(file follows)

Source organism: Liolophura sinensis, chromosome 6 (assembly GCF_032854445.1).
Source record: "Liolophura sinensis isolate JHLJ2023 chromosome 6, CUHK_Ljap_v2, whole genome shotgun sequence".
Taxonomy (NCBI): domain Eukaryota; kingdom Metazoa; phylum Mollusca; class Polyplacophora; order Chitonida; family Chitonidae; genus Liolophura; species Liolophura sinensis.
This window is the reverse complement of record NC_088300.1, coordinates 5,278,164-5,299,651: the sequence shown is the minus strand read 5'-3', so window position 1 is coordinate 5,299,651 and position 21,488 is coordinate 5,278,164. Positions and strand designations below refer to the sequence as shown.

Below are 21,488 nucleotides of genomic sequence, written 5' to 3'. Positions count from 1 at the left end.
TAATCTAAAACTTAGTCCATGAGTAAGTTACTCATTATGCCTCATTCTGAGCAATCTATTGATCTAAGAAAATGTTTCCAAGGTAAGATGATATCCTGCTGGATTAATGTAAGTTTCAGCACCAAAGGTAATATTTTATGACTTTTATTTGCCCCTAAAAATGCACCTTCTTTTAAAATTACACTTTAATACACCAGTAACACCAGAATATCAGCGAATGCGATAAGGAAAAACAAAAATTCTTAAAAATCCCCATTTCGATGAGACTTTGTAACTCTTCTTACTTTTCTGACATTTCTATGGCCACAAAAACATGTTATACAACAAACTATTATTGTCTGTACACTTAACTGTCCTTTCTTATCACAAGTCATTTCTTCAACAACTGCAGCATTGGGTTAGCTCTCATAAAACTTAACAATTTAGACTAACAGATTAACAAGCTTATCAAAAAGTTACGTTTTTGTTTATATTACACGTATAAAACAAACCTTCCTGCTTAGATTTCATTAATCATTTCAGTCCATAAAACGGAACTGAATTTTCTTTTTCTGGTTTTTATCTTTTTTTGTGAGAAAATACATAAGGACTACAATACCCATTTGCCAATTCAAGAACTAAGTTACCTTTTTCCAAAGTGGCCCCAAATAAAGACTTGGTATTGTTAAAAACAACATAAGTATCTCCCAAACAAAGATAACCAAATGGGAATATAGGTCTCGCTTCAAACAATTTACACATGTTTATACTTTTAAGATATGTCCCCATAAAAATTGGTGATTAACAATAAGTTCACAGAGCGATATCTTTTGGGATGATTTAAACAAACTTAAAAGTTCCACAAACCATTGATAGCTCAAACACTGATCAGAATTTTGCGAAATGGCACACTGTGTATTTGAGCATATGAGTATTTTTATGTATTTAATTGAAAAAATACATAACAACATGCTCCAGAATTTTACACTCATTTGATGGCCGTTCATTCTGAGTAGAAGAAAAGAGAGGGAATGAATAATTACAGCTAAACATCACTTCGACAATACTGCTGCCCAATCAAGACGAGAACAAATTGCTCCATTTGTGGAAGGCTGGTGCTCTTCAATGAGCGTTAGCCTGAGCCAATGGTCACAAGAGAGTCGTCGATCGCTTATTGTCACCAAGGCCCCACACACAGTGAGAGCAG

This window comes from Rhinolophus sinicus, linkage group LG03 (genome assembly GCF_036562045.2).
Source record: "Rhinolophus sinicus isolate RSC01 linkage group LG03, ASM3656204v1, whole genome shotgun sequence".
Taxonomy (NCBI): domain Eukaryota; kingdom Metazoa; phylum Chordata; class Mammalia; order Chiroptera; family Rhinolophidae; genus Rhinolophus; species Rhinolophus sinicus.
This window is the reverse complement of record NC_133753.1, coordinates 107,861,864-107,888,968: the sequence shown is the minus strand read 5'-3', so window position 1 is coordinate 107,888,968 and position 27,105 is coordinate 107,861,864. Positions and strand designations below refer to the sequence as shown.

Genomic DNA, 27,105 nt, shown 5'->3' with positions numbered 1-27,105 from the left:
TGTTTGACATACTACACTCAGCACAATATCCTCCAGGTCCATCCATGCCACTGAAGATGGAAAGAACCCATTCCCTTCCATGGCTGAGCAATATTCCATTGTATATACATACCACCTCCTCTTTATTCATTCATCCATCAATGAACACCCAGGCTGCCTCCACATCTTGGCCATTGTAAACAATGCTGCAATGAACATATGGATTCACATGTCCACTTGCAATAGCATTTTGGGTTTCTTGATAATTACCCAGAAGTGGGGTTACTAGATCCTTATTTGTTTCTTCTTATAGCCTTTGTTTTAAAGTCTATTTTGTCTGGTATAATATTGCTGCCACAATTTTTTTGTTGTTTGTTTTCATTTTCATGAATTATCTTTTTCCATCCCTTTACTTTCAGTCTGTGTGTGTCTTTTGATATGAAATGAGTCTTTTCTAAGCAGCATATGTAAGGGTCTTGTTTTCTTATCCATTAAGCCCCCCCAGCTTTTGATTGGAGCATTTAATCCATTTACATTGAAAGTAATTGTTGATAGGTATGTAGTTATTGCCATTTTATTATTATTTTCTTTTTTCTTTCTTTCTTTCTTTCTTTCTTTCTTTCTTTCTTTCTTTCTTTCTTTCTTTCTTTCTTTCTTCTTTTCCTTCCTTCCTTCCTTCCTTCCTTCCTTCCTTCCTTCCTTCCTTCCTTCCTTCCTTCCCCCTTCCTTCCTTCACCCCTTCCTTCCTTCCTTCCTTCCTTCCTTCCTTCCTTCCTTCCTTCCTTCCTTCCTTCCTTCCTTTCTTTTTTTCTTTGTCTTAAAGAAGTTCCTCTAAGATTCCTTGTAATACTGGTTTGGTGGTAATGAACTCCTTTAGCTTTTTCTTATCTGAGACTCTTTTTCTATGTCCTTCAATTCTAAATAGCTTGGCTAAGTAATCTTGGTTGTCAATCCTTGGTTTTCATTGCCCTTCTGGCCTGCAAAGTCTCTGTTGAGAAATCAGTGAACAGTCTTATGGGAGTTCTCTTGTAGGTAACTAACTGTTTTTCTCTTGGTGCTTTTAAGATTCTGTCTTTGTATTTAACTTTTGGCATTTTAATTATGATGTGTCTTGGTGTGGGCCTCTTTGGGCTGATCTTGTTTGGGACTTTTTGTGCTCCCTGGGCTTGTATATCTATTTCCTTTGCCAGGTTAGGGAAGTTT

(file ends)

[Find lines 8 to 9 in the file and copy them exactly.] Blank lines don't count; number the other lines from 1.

Source record: "Rhinolophus sinicus isolate RSC01 linkage group LG03, ASM3656204v1, whole genome shotgun sequence".
Taxonomy (NCBI): domain Eukaryota; kingdom Metazoa; phylum Chordata; class Mammalia; order Chiroptera; family Rhinolophidae; genus Rhinolophus; species Rhinolophus sinicus.